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Baker v. Selden

Baker v. Selden

Baker v. Selden (101 U.S. 99)
is one of the earliest and most important of all copyright infringement
 cases. It is heavily cited in
explaining the idea-expression divide, a concept that outlines the underlying
concepts of copyright laws. It explains that U.S. copyright laws are set into
place to protect the expression of an idea rather than the idea itself. The
case, which took place in 1879, concluded that the exclusive rights to what is
known as “useful art” which may be written in a book are only
protected under U.S. intellectual property law through a patent. The
description itself contained in the book would be protected under copyright.

Background

A man by the name of Charles Selden obtained a
copyright for a book he wrote which was intended to portray an improved system
of bookkeeping entitled Bookkeeping Simplified. The book, although containing
only 650 words, contained mostly bookkeeping forms. There were also several
examples outlined in addition to an introduction.

Selden
created several additional books, which were arguably just new revisions to the
same original book. Selden was unsuccessful in selling his books, even after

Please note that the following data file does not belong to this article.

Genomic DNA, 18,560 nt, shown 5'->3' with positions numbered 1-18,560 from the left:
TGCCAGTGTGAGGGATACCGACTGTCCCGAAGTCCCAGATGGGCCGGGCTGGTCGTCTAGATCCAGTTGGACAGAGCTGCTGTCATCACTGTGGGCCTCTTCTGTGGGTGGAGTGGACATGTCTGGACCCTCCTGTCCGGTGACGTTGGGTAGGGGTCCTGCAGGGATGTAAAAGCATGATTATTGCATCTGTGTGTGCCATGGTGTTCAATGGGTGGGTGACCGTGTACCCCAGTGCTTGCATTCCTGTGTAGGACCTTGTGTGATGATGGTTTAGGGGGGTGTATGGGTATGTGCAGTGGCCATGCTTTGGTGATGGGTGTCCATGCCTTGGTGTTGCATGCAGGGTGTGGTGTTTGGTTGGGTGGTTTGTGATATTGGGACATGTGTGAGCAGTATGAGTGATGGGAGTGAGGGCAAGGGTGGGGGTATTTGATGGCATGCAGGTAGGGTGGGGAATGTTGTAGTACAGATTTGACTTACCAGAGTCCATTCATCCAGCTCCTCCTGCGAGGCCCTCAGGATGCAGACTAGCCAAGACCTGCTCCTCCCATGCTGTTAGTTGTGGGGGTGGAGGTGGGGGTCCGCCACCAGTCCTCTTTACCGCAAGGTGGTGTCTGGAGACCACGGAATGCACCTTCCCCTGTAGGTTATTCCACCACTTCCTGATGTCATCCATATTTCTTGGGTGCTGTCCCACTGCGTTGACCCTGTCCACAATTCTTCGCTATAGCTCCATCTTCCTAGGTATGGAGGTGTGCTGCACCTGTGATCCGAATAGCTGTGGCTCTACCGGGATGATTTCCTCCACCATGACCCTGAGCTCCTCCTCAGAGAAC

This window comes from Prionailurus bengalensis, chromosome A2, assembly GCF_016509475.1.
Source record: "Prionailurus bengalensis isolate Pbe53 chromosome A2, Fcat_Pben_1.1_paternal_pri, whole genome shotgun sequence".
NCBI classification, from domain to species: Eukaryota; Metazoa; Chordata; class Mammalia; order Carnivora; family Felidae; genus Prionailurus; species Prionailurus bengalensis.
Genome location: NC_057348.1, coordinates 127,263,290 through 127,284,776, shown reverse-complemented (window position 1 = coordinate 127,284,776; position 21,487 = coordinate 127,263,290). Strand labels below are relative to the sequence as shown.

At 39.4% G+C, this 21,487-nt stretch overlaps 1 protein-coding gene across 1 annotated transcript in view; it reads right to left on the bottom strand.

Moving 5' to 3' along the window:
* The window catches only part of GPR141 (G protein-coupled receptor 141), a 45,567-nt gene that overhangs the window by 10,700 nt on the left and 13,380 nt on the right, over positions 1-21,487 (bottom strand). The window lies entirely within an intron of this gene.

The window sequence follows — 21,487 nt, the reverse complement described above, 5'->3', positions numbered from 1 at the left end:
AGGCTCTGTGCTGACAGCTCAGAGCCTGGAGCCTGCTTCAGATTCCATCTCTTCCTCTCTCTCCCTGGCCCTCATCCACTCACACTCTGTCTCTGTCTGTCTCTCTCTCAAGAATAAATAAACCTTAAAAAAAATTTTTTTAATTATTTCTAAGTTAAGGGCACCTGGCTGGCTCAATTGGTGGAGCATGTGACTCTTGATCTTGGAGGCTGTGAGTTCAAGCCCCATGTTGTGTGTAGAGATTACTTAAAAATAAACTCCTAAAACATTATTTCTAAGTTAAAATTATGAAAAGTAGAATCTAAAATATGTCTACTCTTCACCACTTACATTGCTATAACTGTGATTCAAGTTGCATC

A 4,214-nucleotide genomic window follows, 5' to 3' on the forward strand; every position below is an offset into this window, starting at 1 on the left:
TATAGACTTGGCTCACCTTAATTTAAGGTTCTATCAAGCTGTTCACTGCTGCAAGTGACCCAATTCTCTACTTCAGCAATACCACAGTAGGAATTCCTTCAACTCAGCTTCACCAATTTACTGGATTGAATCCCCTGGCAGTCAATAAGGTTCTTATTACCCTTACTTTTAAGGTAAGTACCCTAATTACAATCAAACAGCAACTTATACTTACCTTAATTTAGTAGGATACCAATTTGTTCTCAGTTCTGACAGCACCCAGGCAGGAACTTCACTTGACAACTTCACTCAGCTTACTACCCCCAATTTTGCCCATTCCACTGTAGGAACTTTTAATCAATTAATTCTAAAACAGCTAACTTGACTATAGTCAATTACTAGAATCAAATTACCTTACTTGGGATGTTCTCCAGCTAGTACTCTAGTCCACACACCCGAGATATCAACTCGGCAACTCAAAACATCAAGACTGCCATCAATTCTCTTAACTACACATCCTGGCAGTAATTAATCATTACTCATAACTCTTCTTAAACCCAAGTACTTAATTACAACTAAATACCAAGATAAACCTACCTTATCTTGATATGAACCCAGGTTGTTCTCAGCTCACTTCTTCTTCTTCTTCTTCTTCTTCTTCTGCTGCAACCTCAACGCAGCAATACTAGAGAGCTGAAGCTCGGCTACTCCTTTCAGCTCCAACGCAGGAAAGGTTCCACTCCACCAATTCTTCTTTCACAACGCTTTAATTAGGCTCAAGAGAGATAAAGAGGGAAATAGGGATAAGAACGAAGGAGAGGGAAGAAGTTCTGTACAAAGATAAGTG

attempting to sell them to several counties, as well as the United States
Department of Treasury. Before Selden’s death, he assigned his interest, which
was returned to his wife.

W.C.M Baker produced a book in 1867 which
described a very similar system to Selden’s system of bookkeeping. Baker was
able to sell the book to 40 counties in under five years. It was not long
before Selden’s widow, Elizabeth, discovered Baker’s success with Selden’s
similar bookkeeping techniques. She hired an attorney and took legal action
against Baker in 1872 and sued him for copyright infringement.

The Trial and Appeal

The court decided that Baker’s books contained
information and material which was too similar not to be liable for copyright
infringement. As a result, the court ordered a permanent injunction which
prevented Baker from further publication or sale of his book. Baker and his
legal team immediately filed an appeal to the Supreme Court of the United
States, which claimed that Selden’s work is not valid copyright subject matter.

The appeal process closely
examined the difference between patent law
 and copyright law. It
was found by the Court that the idea contained within a book is not enforced
through copyright law, but rather through patent law. Only the description or
expression of an idea is protected by a copyright. Justice Joseph P. Bradley
wrote of the case, “The copyright of a book on bookkeeping cannot secure
the exclusive right to make, sell, and use account books prepared upon the plan
set forth in such a book.” Baker v. Selden has been written into the U.S.
Code ยง102(b) of the Copyright Act.

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